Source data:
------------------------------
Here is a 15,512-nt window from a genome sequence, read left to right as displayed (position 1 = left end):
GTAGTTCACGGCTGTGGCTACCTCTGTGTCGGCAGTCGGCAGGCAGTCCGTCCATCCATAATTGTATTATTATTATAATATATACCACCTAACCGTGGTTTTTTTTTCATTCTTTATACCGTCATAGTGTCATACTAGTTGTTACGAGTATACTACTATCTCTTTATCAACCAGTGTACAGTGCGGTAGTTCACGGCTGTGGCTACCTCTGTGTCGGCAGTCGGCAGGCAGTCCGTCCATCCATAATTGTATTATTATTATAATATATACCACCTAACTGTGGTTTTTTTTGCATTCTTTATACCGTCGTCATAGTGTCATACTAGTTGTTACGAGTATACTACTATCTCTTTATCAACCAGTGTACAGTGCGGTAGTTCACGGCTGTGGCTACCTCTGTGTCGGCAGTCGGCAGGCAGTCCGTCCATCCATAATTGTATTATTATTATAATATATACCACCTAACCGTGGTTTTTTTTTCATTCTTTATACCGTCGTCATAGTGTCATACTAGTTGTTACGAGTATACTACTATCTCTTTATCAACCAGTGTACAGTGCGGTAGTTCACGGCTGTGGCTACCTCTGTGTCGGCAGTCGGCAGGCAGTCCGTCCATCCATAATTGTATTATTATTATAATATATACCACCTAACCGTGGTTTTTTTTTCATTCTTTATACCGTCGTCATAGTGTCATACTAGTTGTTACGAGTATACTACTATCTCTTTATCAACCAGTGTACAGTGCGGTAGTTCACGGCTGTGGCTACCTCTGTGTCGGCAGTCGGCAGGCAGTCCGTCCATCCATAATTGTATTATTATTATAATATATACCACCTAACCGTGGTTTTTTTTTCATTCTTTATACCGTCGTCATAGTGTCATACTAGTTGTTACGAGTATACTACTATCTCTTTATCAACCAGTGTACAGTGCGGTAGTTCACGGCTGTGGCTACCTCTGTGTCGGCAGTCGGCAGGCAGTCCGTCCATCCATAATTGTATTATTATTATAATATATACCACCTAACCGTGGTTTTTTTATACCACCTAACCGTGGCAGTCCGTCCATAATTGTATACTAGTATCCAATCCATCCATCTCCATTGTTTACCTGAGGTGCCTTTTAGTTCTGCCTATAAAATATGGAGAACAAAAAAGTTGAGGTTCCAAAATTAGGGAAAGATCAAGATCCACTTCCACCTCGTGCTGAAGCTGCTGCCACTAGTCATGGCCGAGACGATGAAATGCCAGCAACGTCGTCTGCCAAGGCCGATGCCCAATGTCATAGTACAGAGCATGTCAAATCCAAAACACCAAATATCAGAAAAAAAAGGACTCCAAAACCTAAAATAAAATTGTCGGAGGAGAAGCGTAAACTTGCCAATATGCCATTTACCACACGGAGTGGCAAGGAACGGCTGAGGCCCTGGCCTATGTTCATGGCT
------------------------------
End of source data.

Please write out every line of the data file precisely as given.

Here is a 15,512-nt window from a genome sequence, read left to right as displayed (position 1 = left end):
GTAGTTCACGGCTGTGGCTACCTCTGTGTCGGCAGTCGGCAGGCAGTCCGTCCATCCATAATTGTATTATTATTATAATATATACCACCTAACCGTGGTTTTTTTTTCATTCTTTATACCGTCATAGTGTCATACTAGTTGTTACGAGTATACTACTATCTCTTTATCAACCAGTGTACAGTGCGGTAGTTCACGGCTGTGGCTACCTCTGTGTCGGCAGTCGGCAGGCAGTCCGTCCATCCATAATTGTATTATTATTATAATATATACCACCTAACTGTGGTTTTTTTTGCATTCTTTATACCGTCGTCATAGTGTCATACTAGTTGTTACGAGTATACTACTATCTCTTTATCAACCAGTGTACAGTGCGGTAGTTCACGGCTGTGGCTACCTCTGTGTCGGCAGTCGGCAGGCAGTCCGTCCATCCATAATTGTATTATTATTATAATATATACCACCTAACCGTGGTTTTTTTTTCATTCTTTATACCGTCGTCATAGTGTCATACTAGTTGTTACGAGTATACTACTATCTCTTTATCAACCAGTGTACAGTGCGGTAGTTCACGGCTGTGGCTACCTCTGTGTCGGCAGTCGGCAGGCAGTCCGTCCATCCATAATTGTATTATTATTATAATATATACCACCTAACCGTGGTTTTTTTTTCATTCTTTATACCGTCGTCATAGTGTCATACTAGTTGTTACGAGTATACTACTATCTCTTTATCAACCAGTGTACAGTGCGGTAGTTCACGGCTGTGGCTACCTCTGTGTCGGCAGTCGGCAGGCAGTCCGTCCATCCATAATTGTATTATTATTATAATATATACCACCTAACCGTGGTTTTTTTTTCATTCTTTATACCGTCGTCATAGTGTCATACTAGTTGTTACGAGTATACTACTATCTCTTTATCAACCAGTGTACAGTGCGGTAGTTCACGGCTGTGGCTACCTCTGTGTCGGCAGTCGGCAGGCAGTCCGTCCATCCATAATTGTATTATTATTATAATATATACCACCTAACCGTGGTTTTTTTATACCACCTAACCGTGGCAGTCCGTCCATAATTGTATACTAGTATCCAATCCATCCATCTCCATTGTTTACCTGAGGTGCCTTTTAGTTCTGCCTATAAAATATGGAGAACAAAAAAGTTGAGGTTCCAAAATTAGGGAAAGATCAAGATCCACTTCCACCTCGTGCTGAAGCTGCTGCCACTAGTCATGGCCGAGACGATGAAATGCCAGCAACGTCGTCTGCCAAGGCCGATGCCCAATGTCATAGTACAGAGCATGTCAAATCCAAAACACCAAATATCAGAAAAAAAAGGACTCCAAAACCTAAAATAAAATTGTCGGAGGAGAAGCGTAAACTTGCCAATATGCCATTTACCACACGGAGTGGCAAGGAACGGCTGAGGCCCTGGCCTATGTTCATGGCT